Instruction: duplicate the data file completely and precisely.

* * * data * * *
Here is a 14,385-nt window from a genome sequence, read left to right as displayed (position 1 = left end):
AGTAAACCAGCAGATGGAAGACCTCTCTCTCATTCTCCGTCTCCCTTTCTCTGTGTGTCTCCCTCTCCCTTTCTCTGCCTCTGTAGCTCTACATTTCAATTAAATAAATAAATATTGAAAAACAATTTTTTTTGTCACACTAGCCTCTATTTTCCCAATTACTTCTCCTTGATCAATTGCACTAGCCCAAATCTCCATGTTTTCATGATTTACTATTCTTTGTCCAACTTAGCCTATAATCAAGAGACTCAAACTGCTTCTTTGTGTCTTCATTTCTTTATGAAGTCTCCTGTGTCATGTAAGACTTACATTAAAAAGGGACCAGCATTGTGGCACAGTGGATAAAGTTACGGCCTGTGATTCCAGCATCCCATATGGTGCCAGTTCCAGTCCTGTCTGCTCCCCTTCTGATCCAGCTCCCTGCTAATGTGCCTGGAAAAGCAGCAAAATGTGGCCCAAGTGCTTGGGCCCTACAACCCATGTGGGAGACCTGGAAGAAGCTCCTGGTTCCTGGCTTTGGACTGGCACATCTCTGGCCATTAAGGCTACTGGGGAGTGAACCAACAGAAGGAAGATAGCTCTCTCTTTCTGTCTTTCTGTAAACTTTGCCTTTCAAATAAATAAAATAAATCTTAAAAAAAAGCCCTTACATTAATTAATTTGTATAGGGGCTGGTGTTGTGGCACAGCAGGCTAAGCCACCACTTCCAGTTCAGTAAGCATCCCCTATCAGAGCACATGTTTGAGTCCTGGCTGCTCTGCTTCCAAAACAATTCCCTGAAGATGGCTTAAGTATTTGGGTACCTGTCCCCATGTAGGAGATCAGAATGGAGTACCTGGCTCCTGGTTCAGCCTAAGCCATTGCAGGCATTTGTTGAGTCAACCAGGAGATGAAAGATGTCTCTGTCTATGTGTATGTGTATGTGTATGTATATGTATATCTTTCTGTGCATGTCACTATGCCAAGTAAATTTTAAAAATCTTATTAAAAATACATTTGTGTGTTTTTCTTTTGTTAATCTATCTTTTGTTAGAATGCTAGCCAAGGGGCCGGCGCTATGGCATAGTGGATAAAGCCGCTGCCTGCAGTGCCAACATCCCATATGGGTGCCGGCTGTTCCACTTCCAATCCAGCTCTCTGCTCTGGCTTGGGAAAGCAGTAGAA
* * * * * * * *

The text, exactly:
Here is a 14,385-nt window from a genome sequence, read left to right as displayed (position 1 = left end):
AGTAAACCAGCAGATGGAAGACCTCTCTCTCATTCTCCGTCTCCCTTTCTCTGTGTGTCTCCCTCTCCCTTTCTCTGCCTCTGTAGCTCTACATTTCAATTAAATAAATAAATATTGAAAAACAATTTTTTTTGTCACACTAGCCTCTATTTTCCCAATTACTTCTCCTTGATCAATTGCACTAGCCCAAATCTCCATGTTTTCATGATTTACTATTCTTTGTCCAACTTAGCCTATAATCAAGAGACTCAAACTGCTTCTTTGTGTCTTCATTTCTTTATGAAGTCTCCTGTGTCATGTAAGACTTACATTAAAAAGGGACCAGCATTGTGGCACAGTGGATAAAGTTACGGCCTGTGATTCCAGCATCCCATATGGTGCCAGTTCCAGTCCTGTCTGCTCCCCTTCTGATCCAGCTCCCTGCTAATGTGCCTGGAAAAGCAGCAAAATGTGGCCCAAGTGCTTGGGCCCTACAACCCATGTGGGAGACCTGGAAGAAGCTCCTGGTTCCTGGCTTTGGACTGGCACATCTCTGGCCATTAAGGCTACTGGGGAGTGAACCAACAGAAGGAAGATAGCTCTCTCTTTCTGTCTTTCTGTAAACTTTGCCTTTCAAATAAATAAAATAAATCTTAAAAAAAAGCCCTTACATTAATTAATTTGTATAGGGGCTGGTGTTGTGGCACAGCAGGCTAAGCCACCACTTCCAGTTCAGTAAGCATCCCCTATCAGAGCACATGTTTGAGTCCTGGCTGCTCTGCTTCCAAAACAATTCCCTGAAGATGGCTTAAGTATTTGGGTACCTGTCCCCATGTAGGAGATCAGAATGGAGTACCTGGCTCCTGGTTCAGCCTAAGCCATTGCAGGCATTTGTTGAGTCAACCAGGAGATGAAAGATGTCTCTGTCTATGTGTATGTGTATGTGTATGTATATGTATATCTTTCTGTGCATGTCACTATGCCAAGTAAATTTTAAAAATCTTATTAAAAATACATTTGTGTGTTTTTCTTTTGTTAATCTATCTTTTGTTAGAATGCTAGCCAAGGGGCCGGCGCTATGGCATAGTGGATAAAGCCGCTGCCTGCAGTGCCAACATCCCATATGGGTGCCGGCTGTTCCACTTCCAATCCAGCTCTCTGCTCTGGCTTGGGAAAGCAGTAGAA